Round barrow on Gerrick Moor, 690m south west of Osborne House


Heritage Category: Scheduled Monument

List Entry Number: 1018803

Date first listed: 19-Mar-1999


Ordnance survey map of Round barrow on Gerrick Moor, 690m south west of Osborne House
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The building or site itself may lie within the boundary of more than one authority.

District: Redcar and Cleveland (Unitary Authority)

Parish: Lockwood


National Grid Reference: NZ 70499 11838


Legacy Record - This information may be included in the List Entry Details.

Reasons for Designation

Bowl barrows, the most numerous form of round barrow, are funerary monuments dating from the Late Neolithic period to the Late Bronze Age, with most examples belonging to the period 2400-1500 BC. They were constructed as earthen or rubble mounds, sometimes ditched, which covered single or multiple burials. They occur either in isolation or grouped as cemeteries and often acted as a focus for burials in later periods. Often superficially similar, although differing widely in size, they exhibit regional variations in form and a diversity of burial practices. There are over 10,000 surviving bowl barrows recorded nationally (many more have already been destroyed), occurring across most of lowland Britain. Often occupying prominent locations, they are a major historic element in the modern landscape and their considerable variation of form and longevity as a monument type provide important information on the diversity of beliefs and social organisations amongst early prehistoric communities. They are particularly representative of their period and a substantial proportion of surviving examples are considered worthy of protection.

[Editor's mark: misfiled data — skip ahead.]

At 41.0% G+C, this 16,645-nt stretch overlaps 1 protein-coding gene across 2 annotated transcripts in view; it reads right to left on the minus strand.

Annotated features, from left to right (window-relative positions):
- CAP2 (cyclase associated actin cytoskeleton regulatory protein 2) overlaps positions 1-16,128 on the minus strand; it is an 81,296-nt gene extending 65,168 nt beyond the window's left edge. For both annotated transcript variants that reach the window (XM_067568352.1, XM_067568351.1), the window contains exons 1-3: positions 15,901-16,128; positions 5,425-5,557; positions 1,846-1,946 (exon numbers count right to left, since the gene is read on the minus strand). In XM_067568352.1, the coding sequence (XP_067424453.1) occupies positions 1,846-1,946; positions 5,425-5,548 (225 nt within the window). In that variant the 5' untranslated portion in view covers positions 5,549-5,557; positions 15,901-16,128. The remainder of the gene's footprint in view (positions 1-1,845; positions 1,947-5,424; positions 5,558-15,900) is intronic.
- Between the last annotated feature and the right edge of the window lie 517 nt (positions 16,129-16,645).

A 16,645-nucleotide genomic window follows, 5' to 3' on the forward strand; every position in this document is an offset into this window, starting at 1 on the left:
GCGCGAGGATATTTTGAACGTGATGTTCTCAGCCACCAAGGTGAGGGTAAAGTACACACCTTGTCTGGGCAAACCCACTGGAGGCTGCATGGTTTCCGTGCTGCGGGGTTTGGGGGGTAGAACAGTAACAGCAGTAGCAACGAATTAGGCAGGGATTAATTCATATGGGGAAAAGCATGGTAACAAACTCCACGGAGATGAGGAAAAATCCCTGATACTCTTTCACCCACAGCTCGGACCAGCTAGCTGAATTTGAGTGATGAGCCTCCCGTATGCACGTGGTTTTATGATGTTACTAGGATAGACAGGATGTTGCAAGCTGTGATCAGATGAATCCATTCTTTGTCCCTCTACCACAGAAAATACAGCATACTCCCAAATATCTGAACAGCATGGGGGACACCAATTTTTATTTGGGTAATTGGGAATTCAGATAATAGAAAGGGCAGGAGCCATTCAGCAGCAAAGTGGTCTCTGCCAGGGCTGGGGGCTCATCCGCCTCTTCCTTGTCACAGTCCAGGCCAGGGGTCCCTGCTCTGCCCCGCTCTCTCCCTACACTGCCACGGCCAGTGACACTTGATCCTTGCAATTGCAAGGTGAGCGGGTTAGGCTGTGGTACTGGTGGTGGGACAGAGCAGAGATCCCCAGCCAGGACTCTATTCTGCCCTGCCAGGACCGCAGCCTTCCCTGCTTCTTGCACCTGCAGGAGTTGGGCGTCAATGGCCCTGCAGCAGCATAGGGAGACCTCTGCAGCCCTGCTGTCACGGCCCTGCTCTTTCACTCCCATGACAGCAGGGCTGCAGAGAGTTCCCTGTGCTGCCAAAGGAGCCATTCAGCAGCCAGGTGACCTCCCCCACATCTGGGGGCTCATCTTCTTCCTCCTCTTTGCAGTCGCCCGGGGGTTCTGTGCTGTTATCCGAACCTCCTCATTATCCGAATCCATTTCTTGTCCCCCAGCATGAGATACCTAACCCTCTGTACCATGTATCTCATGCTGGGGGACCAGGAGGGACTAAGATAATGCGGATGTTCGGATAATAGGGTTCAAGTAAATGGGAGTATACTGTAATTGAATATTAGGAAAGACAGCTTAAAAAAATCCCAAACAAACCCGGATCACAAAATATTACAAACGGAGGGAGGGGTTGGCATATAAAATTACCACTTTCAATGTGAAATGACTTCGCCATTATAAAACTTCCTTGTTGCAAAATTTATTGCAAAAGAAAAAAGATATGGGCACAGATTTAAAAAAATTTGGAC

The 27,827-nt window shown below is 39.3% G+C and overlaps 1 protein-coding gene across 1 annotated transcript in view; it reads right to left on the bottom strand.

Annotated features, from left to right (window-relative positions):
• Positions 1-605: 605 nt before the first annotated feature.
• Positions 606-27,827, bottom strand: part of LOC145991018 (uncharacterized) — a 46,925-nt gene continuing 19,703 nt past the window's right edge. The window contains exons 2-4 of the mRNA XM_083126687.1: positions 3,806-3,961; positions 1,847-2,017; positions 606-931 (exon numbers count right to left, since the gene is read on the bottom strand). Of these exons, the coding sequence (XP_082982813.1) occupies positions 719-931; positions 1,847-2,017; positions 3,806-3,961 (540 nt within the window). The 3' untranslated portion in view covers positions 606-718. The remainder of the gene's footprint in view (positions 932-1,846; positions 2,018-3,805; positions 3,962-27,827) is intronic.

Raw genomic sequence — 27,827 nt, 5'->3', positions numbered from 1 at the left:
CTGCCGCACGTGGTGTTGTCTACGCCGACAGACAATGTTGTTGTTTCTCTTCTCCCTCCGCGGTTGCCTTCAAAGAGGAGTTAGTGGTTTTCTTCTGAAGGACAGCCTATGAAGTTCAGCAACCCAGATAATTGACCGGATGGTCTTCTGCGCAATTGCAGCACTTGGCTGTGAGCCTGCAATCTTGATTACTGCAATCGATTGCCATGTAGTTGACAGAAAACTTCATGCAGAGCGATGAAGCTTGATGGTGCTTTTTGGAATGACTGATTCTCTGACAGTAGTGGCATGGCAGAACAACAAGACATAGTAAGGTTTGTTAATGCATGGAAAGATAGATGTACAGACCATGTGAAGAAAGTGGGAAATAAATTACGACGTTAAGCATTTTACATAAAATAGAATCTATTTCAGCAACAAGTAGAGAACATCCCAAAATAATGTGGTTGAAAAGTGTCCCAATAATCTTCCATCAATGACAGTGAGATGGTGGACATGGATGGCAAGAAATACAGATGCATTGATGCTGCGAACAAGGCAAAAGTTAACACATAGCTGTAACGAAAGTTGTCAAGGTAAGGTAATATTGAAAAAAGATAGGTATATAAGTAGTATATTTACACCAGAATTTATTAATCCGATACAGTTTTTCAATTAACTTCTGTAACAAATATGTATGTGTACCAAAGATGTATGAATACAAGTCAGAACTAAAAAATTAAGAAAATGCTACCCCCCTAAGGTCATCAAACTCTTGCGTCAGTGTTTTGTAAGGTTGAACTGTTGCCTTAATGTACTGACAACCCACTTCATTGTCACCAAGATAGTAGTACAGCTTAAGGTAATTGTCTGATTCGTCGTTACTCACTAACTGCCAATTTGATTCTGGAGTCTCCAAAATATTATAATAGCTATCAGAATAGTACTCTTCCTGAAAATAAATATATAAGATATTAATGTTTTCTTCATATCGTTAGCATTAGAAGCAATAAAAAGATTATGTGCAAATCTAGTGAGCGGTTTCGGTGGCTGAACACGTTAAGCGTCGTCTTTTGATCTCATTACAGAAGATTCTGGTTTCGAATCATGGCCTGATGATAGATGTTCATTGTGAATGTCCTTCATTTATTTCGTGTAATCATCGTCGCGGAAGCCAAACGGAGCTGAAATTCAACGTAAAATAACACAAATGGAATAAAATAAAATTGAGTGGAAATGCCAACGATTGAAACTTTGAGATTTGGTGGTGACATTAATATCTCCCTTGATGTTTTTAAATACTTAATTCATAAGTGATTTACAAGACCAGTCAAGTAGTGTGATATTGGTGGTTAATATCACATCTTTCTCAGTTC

Unlike many barrows in this area the barrow 690m south west of Osborne House has not been excavated and despite limited animal disturbance it survives well. The archaeological deposits will be in a good state of preservation and evidence for the date and original form of the barrow and the burials placed within it will be preserved. Evidence for earlier land use will survive beneath the barrow mound. The barrow is situated within a group of monuments which includes a cross ridge dyke, a pair of hut circles and further burial monuments. Such groupings of monuments offer important scope for the study of the distribution of prehistoric activity across the landscape.


Legacy Record - This information may be included in the List Entry Details.


The monument includes a round barrow situated on a north facing slope at the top of a ridge on the north edge of the North York Moors. The barrow has an earthen mound 17m in diameter and standing up to 1.1m high. Unlike many other barrows in this area the mound has not been excavated. The barrow lies in an area rich in prehistoric monuments, including further barrows, field systems and clearance cairns.

MAP EXTRACT The site of the monument is shown on the attached map extract. It includes a 2 metre boundary around the archaeological features, considered to be essential for the monument's support and preservation.


The contents of this record have been generated from a legacy data system.

Legacy System number: 32001

Legacy System: RSM


Books and journals
Vyner, B E, 'CBA Research Report 101: Moorland Monuments' in The Brides Of Place: Cross-Ridge Boundaries Reviewed, , Vol. 101, (1995)

End of official listing